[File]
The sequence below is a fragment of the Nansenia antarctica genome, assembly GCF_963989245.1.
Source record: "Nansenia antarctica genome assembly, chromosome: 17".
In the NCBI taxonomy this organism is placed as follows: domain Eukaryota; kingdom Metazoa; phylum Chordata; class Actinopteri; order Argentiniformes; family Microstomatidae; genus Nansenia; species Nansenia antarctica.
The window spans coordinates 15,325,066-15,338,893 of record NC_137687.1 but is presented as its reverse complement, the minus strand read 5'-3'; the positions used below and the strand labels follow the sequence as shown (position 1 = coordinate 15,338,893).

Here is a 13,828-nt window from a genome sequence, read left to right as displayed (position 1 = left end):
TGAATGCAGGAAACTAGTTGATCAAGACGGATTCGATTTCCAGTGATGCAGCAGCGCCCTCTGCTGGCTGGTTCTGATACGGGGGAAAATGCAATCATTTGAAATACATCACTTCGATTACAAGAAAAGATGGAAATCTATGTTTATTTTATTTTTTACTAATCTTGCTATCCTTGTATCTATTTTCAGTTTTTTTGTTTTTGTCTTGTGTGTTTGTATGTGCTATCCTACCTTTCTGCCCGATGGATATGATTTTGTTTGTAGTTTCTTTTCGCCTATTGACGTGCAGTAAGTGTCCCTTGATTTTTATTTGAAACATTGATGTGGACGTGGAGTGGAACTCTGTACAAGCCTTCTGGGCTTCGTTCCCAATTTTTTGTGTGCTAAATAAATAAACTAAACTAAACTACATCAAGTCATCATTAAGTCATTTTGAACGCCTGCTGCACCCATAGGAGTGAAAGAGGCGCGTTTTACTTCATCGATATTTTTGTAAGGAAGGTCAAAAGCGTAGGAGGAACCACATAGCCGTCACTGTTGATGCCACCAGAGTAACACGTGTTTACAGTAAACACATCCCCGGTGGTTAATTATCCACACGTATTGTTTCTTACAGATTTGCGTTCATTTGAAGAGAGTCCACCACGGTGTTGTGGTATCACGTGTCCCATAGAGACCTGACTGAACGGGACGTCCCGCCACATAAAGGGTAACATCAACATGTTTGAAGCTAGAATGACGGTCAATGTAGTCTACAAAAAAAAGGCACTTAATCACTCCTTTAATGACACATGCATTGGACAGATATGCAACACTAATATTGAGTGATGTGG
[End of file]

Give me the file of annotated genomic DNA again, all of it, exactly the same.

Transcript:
The sequence below is a fragment of the Nansenia antarctica genome, assembly GCF_963989245.1.
Source record: "Nansenia antarctica genome assembly, chromosome: 17".
In the NCBI taxonomy this organism is placed as follows: domain Eukaryota; kingdom Metazoa; phylum Chordata; class Actinopteri; order Argentiniformes; family Microstomatidae; genus Nansenia; species Nansenia antarctica.
The window spans coordinates 15,325,066-15,338,893 of record NC_137687.1 but is presented as its reverse complement, the minus strand read 5'-3'; the positions used below and the strand labels follow the sequence as shown (position 1 = coordinate 15,338,893).

Here is a 13,828-nt window from a genome sequence, read left to right as displayed (position 1 = left end):
TGAATGCAGGAAACTAGTTGATCAAGACGGATTCGATTTCCAGTGATGCAGCAGCGCCCTCTGCTGGCTGGTTCTGATACGGGGGAAAATGCAATCATTTGAAATACATCACTTCGATTACAAGAAAAGATGGAAATCTATGTTTATTTTATTTTTTACTAATCTTGCTATCCTTGTATCTATTTTCAGTTTTTTTGTTTTTGTCTTGTGTGTTTGTATGTGCTATCCTACCTTTCTGCCCGATGGATATGATTTTGTTTGTAGTTTCTTTTCGCCTATTGACGTGCAGTAAGTGTCCCTTGATTTTTATTTGAAACATTGATGTGGACGTGGAGTGGAACTCTGTACAAGCCTTCTGGGCTTCGTTCCCAATTTTTTGTGTGCTAAATAAATAAACTAAACTAAACTACATCAAGTCATCATTAAGTCATTTTGAACGCCTGCTGCACCCATAGGAGTGAAAGAGGCGCGTTTTACTTCATCGATATTTTTGTAAGGAAGGTCAAAAGCGTAGGAGGAACCACATAGCCGTCACTGTTGATGCCACCAGAGTAACACGTGTTTACAGTAAACACATCCCCGGTGGTTAATTATCCACACGTATTGTTTCTTACAGATTTGCGTTCATTTGAAGAGAGTCCACCACGGTGTTGTGGTATCACGTGTCCCATAGAGACCTGACTGAACGGGACGTCCCGCCACATAAAGGGTAACATCAACATGTTTGAAGCTAGAATGACGGTCAATGTAGTCTACAAAAAAAAGGCACTTAATCACTCCTTTAATGACACATGCATTGGACAGATATGCAACACTAATATTGAGTGATGTGG